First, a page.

Deni Supplee: Right.
Brian Davis:Because you’re actually renting anything out.
Deni Supplee: That’s the name of the game right now is trying to escape the eviction moratorium.
Brian Davis: So, speaking of which, Deni, you have a pretty unique way of house asking. You host an international exchange student. So tell us a little bit about how that has worked out for you, how that works a stipend. So, yeah, tell us a little bit about that.
Deni Supplee: Well, crazy as I was at the time, my kids finally left the nest and I wasn’t ready. So I happened to talk to somebody, I believe, and they told me about hosting an international student. I was like, oh, that sounds cool. So I looked into it and signed up and we got Alex. And it’s been really cool. I mean, we experienced this whole COVID with him, which was tough, but it’s been great. And there is a stipend.
So you get paid. Every area is different. In my area, we get about twelve hundred a month, which is currently Almost our full mortgage mine and my husband’s, so it’s a great way to live for free and there are so many experiences like I’ve got friends out of this. I talked to his mother all the time, and it’s just a really, really good experience. So if you ever considered it. Go ahead I’m sorry.
Brian Davis: I was going to say we have a link to where you can check out the company that Deni and her husband go through.
Deni Supplee: Oh, Christina, the company’s name is Cambridge and the really good. They’ve been so supportive, especially through this since March because there’s been a lot of things to navigate. Alex actually just returned. So it’s nice to have them back, but there’s just so many different nuances you have to do and they’re extremely supportive. So it’s been really cool.
Brian Davis: And we added the link there Christina into the comments if you want to check them out. Tim asked here, do a series of mortgage companies qualified for a loan. If you can’t afford the house, if you indicate you’re going to create their baby space on the property. So the way that works Tim is you can use the income from other units to help you qualify for the mortgage. Yeah, so they do it based on long term rents and I think it’s seventy-five percent of the total, the gross rent amount is what they allow you to put towards your income to help you qualify on an income level for the mortgage. So yes, you can use that future income from the extra units for qualifying for your mortgage.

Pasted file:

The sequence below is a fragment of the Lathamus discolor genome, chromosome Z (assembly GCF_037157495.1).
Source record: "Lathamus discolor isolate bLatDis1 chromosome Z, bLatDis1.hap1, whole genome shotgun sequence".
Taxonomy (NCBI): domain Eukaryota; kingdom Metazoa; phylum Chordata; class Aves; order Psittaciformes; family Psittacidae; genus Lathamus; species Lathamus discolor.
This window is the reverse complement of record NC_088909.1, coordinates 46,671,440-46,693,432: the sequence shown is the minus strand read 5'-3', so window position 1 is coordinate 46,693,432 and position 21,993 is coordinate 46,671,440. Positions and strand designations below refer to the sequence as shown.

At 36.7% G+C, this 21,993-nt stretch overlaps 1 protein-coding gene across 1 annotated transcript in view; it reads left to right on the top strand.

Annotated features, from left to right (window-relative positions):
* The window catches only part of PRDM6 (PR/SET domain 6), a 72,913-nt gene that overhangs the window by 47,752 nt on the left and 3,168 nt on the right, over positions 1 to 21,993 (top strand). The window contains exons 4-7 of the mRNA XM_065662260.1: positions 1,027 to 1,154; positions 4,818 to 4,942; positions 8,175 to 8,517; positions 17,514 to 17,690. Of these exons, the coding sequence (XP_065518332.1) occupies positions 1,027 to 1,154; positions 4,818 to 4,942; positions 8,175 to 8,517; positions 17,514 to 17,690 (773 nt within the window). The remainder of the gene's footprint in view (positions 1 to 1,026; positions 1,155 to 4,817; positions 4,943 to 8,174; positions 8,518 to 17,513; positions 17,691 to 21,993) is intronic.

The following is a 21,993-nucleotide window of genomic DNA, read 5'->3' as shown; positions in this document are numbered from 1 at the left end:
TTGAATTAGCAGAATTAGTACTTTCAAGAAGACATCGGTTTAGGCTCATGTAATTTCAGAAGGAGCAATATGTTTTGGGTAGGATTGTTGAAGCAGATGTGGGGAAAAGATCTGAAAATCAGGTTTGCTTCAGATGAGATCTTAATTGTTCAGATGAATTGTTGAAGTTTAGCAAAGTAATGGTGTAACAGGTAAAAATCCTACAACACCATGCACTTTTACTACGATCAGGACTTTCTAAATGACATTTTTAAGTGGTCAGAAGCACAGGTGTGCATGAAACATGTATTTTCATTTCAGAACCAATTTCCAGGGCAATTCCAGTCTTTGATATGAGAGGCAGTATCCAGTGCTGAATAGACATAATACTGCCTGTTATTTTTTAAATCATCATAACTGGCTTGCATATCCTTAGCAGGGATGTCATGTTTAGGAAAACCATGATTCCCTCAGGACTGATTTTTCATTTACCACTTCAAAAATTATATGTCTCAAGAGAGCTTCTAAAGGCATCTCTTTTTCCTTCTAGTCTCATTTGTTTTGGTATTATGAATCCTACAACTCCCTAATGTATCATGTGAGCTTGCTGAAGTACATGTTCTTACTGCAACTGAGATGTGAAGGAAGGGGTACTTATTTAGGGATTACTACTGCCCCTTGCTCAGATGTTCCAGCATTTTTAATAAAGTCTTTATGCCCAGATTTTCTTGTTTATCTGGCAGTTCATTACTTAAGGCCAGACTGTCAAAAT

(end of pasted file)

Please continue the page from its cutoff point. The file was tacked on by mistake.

Deni Supplee: And not all lenders may do it that way, but there are some that do. So it just might be a matter of just finding the right one.
Brian Davis: Yeah, yeah. Well, for conventional lenders, I think that’s a hard rule across the board. Seventy-five percent of the gross rents you can put towards your income qualification for the property. But portfolio lenders private companies that lend against rental properties, you know, that’s lender by lender. So you can speak to them and see what they say. All right. So, Danny, our fifth and final pandemic house hacking tactic, take it away.
Deni Supplee: Well, rent your space for stuff and then you don’t have to worry about evicting and you don’t have to worry about dealing with the one to one person during this pandemic. For instance, if you have a garage. Right. I’ve done that. I’ve read it out. And people are looking for stuff like that constantly. So garage, even if you have like we have a very large area that has parking space and there are people looking to park campers and stuff, and it can all it can still reduce your mortgage. And there’s no work involved in that.
There’s not going to be a nuisance with that. It’s you know, maybe somebody’s coming in and out and you can put rules and whatever lease you choose to draw up for these things. I mean, even a basement you can use for storage and whatnot. And then it’s there’s no you don’t have to worry about the moratorium either the eviction moratorium because you just get rid of the stuff. There are certain that each state has regarding that. But it’s way easier than removing IFAB a person, a family, or whatever. So if you have an extra room. Let people put their stuff in it.